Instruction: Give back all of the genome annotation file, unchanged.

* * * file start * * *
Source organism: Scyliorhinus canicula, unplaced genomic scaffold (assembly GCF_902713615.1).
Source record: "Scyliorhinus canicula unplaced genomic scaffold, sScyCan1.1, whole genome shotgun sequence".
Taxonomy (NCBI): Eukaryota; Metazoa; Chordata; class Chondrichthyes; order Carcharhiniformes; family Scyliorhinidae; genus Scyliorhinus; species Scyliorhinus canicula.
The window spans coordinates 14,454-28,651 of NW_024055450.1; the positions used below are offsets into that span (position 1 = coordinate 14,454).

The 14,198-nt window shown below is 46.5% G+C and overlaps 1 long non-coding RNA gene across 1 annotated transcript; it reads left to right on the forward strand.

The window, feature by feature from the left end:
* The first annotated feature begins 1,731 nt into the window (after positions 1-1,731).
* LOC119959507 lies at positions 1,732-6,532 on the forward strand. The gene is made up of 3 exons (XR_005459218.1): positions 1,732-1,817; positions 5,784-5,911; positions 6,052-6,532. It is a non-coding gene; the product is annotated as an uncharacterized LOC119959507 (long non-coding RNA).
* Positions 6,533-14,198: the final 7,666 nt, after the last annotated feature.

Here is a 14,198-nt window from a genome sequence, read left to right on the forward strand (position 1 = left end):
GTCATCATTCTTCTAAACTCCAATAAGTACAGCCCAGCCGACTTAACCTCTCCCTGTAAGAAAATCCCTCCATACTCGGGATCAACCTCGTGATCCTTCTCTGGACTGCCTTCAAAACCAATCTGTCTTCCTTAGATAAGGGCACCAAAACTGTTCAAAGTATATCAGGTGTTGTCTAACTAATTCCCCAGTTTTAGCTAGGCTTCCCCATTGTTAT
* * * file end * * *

Source organism: Scyliorhinus canicula, unplaced genomic scaffold (assembly GCF_902713615.1).
Source record: "Scyliorhinus canicula unplaced genomic scaffold, sScyCan1.1, whole genome shotgun sequence".
Taxonomy (NCBI): Eukaryota; Metazoa; Chordata; class Chondrichthyes; order Carcharhiniformes; family Scyliorhinidae; genus Scyliorhinus; species Scyliorhinus canicula.
The window spans coordinates 14,454-28,651 of NW_024055450.1; the positions used below are offsets into that span (position 1 = coordinate 14,454).

The 14,198-nt window shown below is 46.5% G+C and overlaps 1 long non-coding RNA gene across 1 annotated transcript; it reads left to right on the forward strand.

The window, feature by feature from the left end:
* The first annotated feature begins 1,731 nt into the window (after positions 1-1,731).
* LOC119959507 lies at positions 1,732-6,532 on the forward strand. The gene is made up of 3 exons (XR_005459218.1): positions 1,732-1,817; positions 5,784-5,911; positions 6,052-6,532. It is a non-coding gene; the product is annotated as an uncharacterized LOC119959507 (long non-coding RNA).
* Positions 6,533-14,198: the final 7,666 nt, after the last annotated feature.

Here is a 14,198-nt window from a genome sequence, read left to right on the forward strand (position 1 = left end):
GTCATCATTCTTCTAAACTCCAATAAGTACAGCCCAGCCGACTTAACCTCTCCCTGTAAGAAAATCCCTCCATACTCGGGATCAACCTCGTGATCCTTCTCTGGACTGCCTTCAAAACCAATCTGTCTTCCTTAGATAAGGGCACCAAAACTGTTCAAAGTATATCAGGTGTTGTCTAACTAATTCCCCAGTTTTAGCTAGGCTTCCCCATTGTTAT